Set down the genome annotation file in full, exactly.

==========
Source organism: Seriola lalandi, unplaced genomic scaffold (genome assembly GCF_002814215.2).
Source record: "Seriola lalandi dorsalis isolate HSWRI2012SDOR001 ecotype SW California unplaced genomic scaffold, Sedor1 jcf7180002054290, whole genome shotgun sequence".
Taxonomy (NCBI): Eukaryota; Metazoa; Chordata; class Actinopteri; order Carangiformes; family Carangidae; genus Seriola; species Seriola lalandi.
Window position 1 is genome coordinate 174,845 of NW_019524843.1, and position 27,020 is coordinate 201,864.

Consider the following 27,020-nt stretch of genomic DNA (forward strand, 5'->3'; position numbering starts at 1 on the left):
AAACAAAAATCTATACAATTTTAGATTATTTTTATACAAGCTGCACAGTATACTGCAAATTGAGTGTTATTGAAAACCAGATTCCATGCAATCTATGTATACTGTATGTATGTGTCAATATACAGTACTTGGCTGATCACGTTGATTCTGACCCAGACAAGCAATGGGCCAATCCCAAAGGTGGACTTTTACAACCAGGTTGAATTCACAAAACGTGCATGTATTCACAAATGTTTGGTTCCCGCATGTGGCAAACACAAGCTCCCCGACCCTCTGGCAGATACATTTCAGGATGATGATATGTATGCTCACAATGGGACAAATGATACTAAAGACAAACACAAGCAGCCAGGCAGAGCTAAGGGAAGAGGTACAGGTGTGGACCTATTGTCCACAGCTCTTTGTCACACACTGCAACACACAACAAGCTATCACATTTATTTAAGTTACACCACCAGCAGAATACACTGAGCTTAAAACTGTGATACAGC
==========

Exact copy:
Source organism: Seriola lalandi, unplaced genomic scaffold (genome assembly GCF_002814215.2).
Source record: "Seriola lalandi dorsalis isolate HSWRI2012SDOR001 ecotype SW California unplaced genomic scaffold, Sedor1 jcf7180002054290, whole genome shotgun sequence".
Taxonomy (NCBI): Eukaryota; Metazoa; Chordata; class Actinopteri; order Carangiformes; family Carangidae; genus Seriola; species Seriola lalandi.
Window position 1 is genome coordinate 174,845 of NW_019524843.1, and position 27,020 is coordinate 201,864.

Consider the following 27,020-nt stretch of genomic DNA (forward strand, 5'->3'; position numbering starts at 1 on the left):
AAACAAAAATCTATACAATTTTAGATTATTTTTATACAAGCTGCACAGTATACTGCAAATTGAGTGTTATTGAAAACCAGATTCCATGCAATCTATGTATACTGTATGTATGTGTCAATATACAGTACTTGGCTGATCACGTTGATTCTGACCCAGACAAGCAATGGGCCAATCCCAAAGGTGGACTTTTACAACCAGGTTGAATTCACAAAACGTGCATGTATTCACAAATGTTTGGTTCCCGCATGTGGCAAACACAAGCTCCCCGACCCTCTGGCAGATACATTTCAGGATGATGATATGTATGCTCACAATGGGACAAATGATACTAAAGACAAACACAAGCAGCCAGGCAGAGCTAAGGGAAGAGGTACAGGTGTGGACCTATTGTCCACAGCTCTTTGTCACACACTGCAACACACAACAAGCTATCACATTTATTTAAGTTACACCACCAGCAGAATACACTGAGCTTAAAACTGTGATACAGC